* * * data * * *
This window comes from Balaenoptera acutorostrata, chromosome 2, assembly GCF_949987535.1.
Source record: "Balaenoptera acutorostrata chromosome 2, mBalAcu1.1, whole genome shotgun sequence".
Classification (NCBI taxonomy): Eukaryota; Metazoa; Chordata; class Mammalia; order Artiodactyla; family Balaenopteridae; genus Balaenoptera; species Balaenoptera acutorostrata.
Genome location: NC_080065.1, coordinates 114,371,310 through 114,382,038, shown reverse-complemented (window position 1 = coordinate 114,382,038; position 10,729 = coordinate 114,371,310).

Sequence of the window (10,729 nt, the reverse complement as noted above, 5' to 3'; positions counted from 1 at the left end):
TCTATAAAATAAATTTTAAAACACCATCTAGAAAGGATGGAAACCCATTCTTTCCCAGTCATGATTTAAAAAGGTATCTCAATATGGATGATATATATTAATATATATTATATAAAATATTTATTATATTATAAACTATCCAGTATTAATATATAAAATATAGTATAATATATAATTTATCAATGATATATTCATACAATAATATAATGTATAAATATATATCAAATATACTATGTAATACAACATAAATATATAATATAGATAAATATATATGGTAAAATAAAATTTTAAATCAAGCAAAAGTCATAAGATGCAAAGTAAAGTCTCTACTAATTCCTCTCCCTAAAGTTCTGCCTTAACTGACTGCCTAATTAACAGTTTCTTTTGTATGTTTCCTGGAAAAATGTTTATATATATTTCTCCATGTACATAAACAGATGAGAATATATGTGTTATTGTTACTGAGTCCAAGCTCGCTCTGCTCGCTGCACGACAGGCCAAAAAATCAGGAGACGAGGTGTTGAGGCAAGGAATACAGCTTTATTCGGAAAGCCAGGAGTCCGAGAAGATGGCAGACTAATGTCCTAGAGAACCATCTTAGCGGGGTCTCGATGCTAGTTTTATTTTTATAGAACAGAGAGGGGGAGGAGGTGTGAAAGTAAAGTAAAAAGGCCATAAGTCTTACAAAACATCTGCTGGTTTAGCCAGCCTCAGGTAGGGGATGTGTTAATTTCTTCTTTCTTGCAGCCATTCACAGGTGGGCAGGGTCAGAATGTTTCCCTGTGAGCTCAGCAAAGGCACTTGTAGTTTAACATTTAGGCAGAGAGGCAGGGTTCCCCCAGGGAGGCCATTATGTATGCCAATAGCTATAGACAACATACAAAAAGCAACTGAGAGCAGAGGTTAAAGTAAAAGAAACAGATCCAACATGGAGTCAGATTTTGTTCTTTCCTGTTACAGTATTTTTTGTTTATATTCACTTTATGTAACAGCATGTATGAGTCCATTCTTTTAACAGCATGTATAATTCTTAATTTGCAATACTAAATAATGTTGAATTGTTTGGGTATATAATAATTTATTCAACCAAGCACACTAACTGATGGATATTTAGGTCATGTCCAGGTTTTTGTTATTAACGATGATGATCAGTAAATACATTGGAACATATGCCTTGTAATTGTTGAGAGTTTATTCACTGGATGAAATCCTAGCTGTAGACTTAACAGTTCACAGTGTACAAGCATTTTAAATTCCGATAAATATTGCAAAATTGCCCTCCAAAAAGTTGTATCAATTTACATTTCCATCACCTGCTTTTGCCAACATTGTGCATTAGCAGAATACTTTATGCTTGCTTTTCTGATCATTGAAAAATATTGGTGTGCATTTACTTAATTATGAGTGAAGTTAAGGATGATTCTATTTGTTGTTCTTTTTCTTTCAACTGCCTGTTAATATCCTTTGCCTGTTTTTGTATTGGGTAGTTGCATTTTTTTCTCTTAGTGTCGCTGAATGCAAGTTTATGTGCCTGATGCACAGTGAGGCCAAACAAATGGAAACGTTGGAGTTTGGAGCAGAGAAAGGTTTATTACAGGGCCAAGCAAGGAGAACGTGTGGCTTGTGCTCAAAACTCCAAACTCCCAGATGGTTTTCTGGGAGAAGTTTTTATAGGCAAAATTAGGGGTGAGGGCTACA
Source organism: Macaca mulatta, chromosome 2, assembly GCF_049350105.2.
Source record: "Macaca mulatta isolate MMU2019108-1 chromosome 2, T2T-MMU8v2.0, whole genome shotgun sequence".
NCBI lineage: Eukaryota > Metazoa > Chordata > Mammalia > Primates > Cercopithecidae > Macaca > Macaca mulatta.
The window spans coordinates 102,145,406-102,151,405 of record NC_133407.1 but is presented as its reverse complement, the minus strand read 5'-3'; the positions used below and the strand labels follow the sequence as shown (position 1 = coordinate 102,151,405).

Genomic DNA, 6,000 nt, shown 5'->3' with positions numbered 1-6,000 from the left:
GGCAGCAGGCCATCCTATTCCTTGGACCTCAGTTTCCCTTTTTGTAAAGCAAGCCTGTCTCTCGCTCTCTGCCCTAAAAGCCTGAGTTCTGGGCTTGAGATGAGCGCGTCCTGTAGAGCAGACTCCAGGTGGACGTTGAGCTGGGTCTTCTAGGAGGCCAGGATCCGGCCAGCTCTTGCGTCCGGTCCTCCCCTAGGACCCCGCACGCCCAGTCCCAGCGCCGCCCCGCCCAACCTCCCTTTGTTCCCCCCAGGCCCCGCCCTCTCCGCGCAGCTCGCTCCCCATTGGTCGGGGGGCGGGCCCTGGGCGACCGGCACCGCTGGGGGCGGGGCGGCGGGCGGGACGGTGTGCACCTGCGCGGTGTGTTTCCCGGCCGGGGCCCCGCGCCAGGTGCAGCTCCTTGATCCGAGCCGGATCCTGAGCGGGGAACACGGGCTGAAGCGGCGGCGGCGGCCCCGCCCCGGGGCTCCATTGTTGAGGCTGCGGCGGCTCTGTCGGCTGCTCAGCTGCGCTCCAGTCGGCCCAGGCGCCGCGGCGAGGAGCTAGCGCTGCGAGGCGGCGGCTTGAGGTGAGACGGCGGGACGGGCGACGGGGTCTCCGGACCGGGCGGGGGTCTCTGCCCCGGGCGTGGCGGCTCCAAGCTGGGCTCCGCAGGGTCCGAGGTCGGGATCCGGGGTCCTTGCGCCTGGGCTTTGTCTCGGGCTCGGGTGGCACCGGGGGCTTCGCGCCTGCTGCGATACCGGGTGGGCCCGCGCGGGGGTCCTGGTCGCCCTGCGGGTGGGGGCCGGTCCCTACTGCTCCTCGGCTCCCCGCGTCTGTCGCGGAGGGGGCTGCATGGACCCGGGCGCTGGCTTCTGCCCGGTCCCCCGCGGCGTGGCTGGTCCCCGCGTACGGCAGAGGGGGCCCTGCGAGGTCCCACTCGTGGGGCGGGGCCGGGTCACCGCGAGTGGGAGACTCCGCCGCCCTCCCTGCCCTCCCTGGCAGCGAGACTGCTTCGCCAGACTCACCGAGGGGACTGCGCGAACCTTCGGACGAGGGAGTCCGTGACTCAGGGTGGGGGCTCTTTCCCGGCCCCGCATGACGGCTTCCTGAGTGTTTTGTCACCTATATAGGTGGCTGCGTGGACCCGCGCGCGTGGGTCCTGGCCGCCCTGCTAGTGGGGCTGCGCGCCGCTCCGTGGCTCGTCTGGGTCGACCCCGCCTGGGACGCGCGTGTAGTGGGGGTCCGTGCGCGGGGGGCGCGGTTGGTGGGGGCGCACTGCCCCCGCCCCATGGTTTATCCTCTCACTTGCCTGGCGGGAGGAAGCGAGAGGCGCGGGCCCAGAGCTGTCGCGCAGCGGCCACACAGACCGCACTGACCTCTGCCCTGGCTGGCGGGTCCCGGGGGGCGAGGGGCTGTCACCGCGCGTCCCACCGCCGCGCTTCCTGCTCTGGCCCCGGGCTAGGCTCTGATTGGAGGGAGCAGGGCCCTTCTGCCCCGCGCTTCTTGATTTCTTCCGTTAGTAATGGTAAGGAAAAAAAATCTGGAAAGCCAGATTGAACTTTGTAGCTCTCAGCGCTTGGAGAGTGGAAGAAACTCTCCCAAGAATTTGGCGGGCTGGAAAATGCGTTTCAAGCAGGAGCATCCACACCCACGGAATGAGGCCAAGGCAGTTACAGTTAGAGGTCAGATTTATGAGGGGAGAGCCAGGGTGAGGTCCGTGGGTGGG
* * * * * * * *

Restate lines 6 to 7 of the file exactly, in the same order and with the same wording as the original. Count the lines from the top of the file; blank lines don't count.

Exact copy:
TCTATAAAATAAATTTTAAAACACCATCTAGAAAGGATGGAAACCCATTCTTTCCCAGTCATGATTTAAAAAGGTATCTCAATATGGATGATATATATTAATATATATTATATAAAATATTTATTATATTATAAACTATCCAGTATTAATATATAAAATATAGTATAATATATAATTTATCAATGATATATTCATACAATAATATAATGTATAAATATATATCAAATATACTATGTAATACAACATAAATATATAATATAGATAAATATATATGGTAAAATAAAATTTTAAATCAAGCAAAAGTCATAAGATGCAAAGTAAAGTCTCTACTAATTCCTCTCCCTAAAGTTCTGCCTTAACTGACTGCCTAATTAACAGTTTCTTTTGTATGTTTCCTGGAAAAATGTTTATATATATTTCTCCATGTACATAAACAGATGAGAATATATGTGTTATTGTTACTGAGTCCAAGCTCGCTCTGCTCGCTGCACGACAGGCCAAAAAATCAGGAGACGAGGTGTTGAGGCAAGGAATACAGCTTTATTCGGAAAGCCAGGAGTCCGAGAAGATGGCAGACTAATGTCCTAGAGAACCATCTTAGCGGGGTCTCGATGCTAGTTTTATTTTTATAGAACAGAGAGGGGGAGGAGGTGTGAAAGTAAAGTAAAAAGGCCATAAGTCTTACAAAACATCTGCTGGTTTAGCCAGCCTCAGGTAGGGGATGTGTTAATTTCTTCTTTCTTGCAGCCATTCACAGGTGGGCAGGGTCAGAATGTTTCCCTGTGAGCTCAGCAAAGGCACTTGTAGTTTAACATTTAGGCAGAGAGGCAGGGTTCCCCCAGGGAGGCCATTATGTATGCCAATAGCTATAGACAACATACAAAAAGCAACTGAGAGCAGAGGTTAAAGTAAAAGAAACAGATCCAACATGGAGTCAGATTTTGTTCTTTCCTGTTACAGTATTTTTTGTTTATATTCACTTTATGTAACAGCATGTATGAGTCCATTCTTTTAACAGCATGTATAATTCTTAATTTGCAATACTAAATAATGTTGAATTGTTTGGGTATATAATAATTTATTCAACCAAGCACACTAACTGATGGATATTTAGGTCATGTCCAGGTTTTTGTTATTAACGATGATGATCAGTAAATACATTGGAACATATGCCTTGTAATTGTTGAGAGTTTATTCACTGGATGAAATCCTAGCTGTAGACTTAACAGTTCACAGTGTACAAGCATTTTAAATTCCGATAAATATTGCAAAATTGCCCTCCAAAAAGTTGTATCAATTTACATTTCCATCACCTGCTTTTGCCAACATTGTGCATTAGCAGAATACTTTATGCTTGCTTTTCTGATCATTGAAAAATATTGGTGTGCATTTACTTAATTATGAGTGAAGTTAAGGATGATTCTATTTGTTGTTCTTTTTCTTTCAACTGCCTGTTAATATCCTTTGCCTGTTTTTGTATTGGGTAGTTGCATTTTTTTCTCTTAGTGTCGCTGAATGCAAGTTTATGTGCCTGATGCACAGTGAGGCCAAACAAATGGAAACGTTGGAGTTTGGAGCAGAGAAAGGTTTATTACAGGGCCAAGCAAGGAGAACGTGTGGCTTGTGCTCAAAACTCCAAACTCCCAGATGGTTTTCTGGGAGAAGTTTTTATAGGCAAAATTAGGGGTGAGGGCTACA
Source organism: Macaca mulatta, chromosome 2, assembly GCF_049350105.2.